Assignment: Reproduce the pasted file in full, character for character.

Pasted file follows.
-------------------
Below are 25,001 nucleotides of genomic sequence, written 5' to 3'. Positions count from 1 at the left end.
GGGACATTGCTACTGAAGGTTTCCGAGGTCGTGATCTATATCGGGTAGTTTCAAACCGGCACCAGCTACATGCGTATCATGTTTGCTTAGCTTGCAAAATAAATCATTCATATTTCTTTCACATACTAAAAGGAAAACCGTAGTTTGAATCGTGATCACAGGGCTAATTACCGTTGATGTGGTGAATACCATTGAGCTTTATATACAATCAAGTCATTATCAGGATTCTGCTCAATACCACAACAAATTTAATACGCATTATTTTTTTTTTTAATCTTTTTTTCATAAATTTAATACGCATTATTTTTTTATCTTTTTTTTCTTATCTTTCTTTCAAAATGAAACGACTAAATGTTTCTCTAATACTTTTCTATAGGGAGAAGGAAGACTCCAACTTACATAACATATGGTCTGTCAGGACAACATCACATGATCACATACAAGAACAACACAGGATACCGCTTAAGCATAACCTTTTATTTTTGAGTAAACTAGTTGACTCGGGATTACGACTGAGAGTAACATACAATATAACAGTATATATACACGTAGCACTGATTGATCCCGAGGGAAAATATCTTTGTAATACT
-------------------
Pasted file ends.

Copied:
Below are 25,001 nucleotides of genomic sequence, written 5' to 3'. Positions count from 1 at the left end.
GGGACATTGCTACTGAAGGTTTCCGAGGTCGTGATCTATATCGGGTAGTTTCAAACCGGCACCAGCTACATGCGTATCATGTTTGCTTAGCTTGCAAAATAAATCATTCATATTTCTTTCACATACTAAAAGGAAAACCGTAGTTTGAATCGTGATCACAGGGCTAATTACCGTTGATGTGGTGAATACCATTGAGCTTTATATACAATCAAGTCATTATCAGGATTCTGCTCAATACCACAACAAATTTAATACGCATTATTTTTTTTTTTAATCTTTTTTTCATAAATTTAATACGCATTATTTTTTTATCTTTTTTTTCTTATCTTTCTTTCAAAATGAAACGACTAAATGTTTCTCTAATACTTTTCTATAGGGAGAAGGAAGACTCCAACTTACATAACATATGGTCTGTCAGGACAACATCACATGATCACATACAAGAACAACACAGGATACCGCTTAAGCATAACCTTTTATTTTTGAGTAAACTAGTTGACTCGGGATTACGACTGAGAGTAACATACAATATAACAGTATATATACACGTAGCACTGATTGATCCCGAGGGAAAATATCTTTGTAATACT